Will sanity return to the global tech ecosystem?


Of the many companies who will breathe out in relief that Donald Trump is no longer US president, surely the deepest sigh will come from Huawei and TikTok.

Without Trump and his chaotic and spontaneous approach to geopolitics and his haphazard use of executive orders, what does it mean for the Chinese companies that he has been relentlessly attacking?

These Chinese firms have been battling perceptions and innuendo from the Trump administration for years, as securocrats have convinced the former president and much of the western world that Huawei poses a threat to telecommunications, despite never providing any evidence. Huawei is the world’s biggest provider of telecoms equipment, giving some two-thirds of the world’s population access to the internet in some way. Huawei is also the major supplier in South Africa, providing an estimated 80% of the population with some form of Internet access. It is also the supplier of the superfast 5G networks that have been trialed by Rain, Vodacom, and MTN.

Technologically, Huawei is a phenomenal company that spends an enormous amount on RnD, which is why they are so ahead of everybody else when it comes to this new telecommunications standard. But threats and suspicions have put them on the wrong side of the Great Sino-Trumpian Trade War of 2018.

Similarly, TikTok found itself as the focus of the petulant man-child’s anger when youngsters on the social media network spoofed the Trump campaign into thinking over 1-million tickets have been sold for his first rally since Covid shutdown the American economy. When less than half of the stadium’s capacity was filled with real supporters, Trump was humiliated. Many believe this is the reason he demanded the fast-growing network be banned or sold to an American company. Que months of bizarre negotiations including calls with the CEO of Microsoft and joint ventures involving Oracle and Walmart, of all companies, to buy TikTok or its American arm (with 100m users) or something. It was never clear.

So what does Trump’s departure mean for these massive businesses with huge interests in the USA? Huawei and many observers have consistently pointed out Trump has never produced any evidence for his claims that the Chinese telecoms giant having a so-called back door into networks.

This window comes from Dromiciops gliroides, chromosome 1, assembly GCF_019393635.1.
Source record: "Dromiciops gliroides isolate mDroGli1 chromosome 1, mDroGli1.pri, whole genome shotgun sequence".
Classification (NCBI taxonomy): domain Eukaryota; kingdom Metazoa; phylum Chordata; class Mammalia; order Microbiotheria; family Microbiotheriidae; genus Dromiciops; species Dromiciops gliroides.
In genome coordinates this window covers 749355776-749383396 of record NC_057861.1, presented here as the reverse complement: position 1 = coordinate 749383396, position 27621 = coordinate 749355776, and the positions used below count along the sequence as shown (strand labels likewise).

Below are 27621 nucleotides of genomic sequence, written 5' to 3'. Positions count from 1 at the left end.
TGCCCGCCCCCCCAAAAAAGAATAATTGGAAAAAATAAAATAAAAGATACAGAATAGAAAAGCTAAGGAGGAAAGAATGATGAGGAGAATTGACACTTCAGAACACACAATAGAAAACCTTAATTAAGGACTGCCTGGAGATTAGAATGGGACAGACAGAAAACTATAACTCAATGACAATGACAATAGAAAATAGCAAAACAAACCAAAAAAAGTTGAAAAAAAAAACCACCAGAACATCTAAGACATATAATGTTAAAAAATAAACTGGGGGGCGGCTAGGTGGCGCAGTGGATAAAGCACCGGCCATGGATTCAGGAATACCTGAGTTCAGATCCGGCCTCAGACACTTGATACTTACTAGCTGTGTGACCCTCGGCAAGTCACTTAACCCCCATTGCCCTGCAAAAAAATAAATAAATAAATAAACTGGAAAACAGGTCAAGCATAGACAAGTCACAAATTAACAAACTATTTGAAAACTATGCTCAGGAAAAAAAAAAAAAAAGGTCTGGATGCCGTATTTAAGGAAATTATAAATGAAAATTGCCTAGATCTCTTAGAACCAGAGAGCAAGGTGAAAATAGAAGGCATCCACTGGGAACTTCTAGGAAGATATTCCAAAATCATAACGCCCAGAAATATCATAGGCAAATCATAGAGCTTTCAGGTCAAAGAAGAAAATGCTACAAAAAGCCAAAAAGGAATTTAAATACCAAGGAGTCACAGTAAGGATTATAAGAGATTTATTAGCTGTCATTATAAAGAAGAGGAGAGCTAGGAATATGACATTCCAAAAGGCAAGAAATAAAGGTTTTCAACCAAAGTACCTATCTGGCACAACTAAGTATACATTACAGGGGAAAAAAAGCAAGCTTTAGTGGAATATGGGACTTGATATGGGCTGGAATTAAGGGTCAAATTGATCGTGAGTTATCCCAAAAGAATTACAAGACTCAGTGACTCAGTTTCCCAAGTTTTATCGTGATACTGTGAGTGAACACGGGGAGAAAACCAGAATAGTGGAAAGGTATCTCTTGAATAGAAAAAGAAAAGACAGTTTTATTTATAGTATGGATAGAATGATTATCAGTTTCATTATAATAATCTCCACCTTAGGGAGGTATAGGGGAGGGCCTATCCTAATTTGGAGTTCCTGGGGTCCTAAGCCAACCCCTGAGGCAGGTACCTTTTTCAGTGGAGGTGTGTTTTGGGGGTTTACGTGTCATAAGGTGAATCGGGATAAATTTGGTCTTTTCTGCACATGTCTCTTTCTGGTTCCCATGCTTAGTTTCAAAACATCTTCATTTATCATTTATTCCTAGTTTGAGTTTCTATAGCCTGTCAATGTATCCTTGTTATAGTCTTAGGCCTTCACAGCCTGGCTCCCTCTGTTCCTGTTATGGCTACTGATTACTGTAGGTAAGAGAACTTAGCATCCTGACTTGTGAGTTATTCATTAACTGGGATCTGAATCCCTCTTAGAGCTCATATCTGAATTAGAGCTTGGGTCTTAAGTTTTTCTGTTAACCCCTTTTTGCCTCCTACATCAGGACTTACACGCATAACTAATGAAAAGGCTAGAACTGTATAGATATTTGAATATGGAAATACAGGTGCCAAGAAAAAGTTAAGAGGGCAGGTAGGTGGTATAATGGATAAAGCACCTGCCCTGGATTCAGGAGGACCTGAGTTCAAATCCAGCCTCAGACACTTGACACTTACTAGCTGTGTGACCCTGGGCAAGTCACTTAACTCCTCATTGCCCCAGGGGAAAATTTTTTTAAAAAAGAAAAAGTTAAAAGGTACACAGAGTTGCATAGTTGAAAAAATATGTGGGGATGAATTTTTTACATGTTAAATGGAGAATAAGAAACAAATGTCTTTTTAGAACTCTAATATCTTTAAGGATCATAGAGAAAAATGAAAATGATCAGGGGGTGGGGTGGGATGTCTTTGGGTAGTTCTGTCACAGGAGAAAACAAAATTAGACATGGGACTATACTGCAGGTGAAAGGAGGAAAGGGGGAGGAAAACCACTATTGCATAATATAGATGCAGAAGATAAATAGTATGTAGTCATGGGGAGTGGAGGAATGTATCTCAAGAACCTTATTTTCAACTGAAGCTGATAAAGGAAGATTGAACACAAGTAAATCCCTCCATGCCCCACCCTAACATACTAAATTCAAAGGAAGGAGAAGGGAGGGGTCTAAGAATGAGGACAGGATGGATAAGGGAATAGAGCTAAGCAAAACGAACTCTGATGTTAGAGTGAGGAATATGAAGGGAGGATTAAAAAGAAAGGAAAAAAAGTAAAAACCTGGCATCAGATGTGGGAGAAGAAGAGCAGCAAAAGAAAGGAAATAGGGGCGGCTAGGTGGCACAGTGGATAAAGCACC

Ironically, as the monstrous hack of many key American agencies (and something like 250 networks in total) by Russian hackers. Bizarrely Trump tried to blame China with this hack despite his own officials fingering Moscow as the culprits.

This is just one of the many complicated and destructive lingering consequences of the Trump years; and his utterly odd approach to geopolitics. New President Joe Biden has a lot of unnecessary messes to clean up.

The tech industry will be hoping the strange bans on working with Chinese companies will be rescinded and the conduits of globalisation will be restored. If nothing, Huawei smartphone owners, especially, will be hoping that it will be able to use the Google Play Store for apps again. The app makers themselves will be pleased to be able to count the hundreds of millions of Huawei phone users back into their numbers.

This article first appeared in the Daily Maverick. 


About Author

Toby Shapshak is editor-in-chief and publisher of Stuff, a Forbes contributor and a Financial Mail columnist. He has been writing about technology and the internet for 20 years and his TED Global talk on innovation in Africa has over 1,5-million views. He has written about Africa's tech and start-up ecosystem for Forbes, CNN and The Guardian in London. He was named in GQ's top 30 men in media and the Mail & Guardian newspaper's influential young South Africans. He has been featured in the New York Times. GQ said he "has become the most high-profile technology journalist in the country" while the M&G wrote: "Toby Shapshak is all things tech... he reigns supreme as the major talking head for everything and anything tech."

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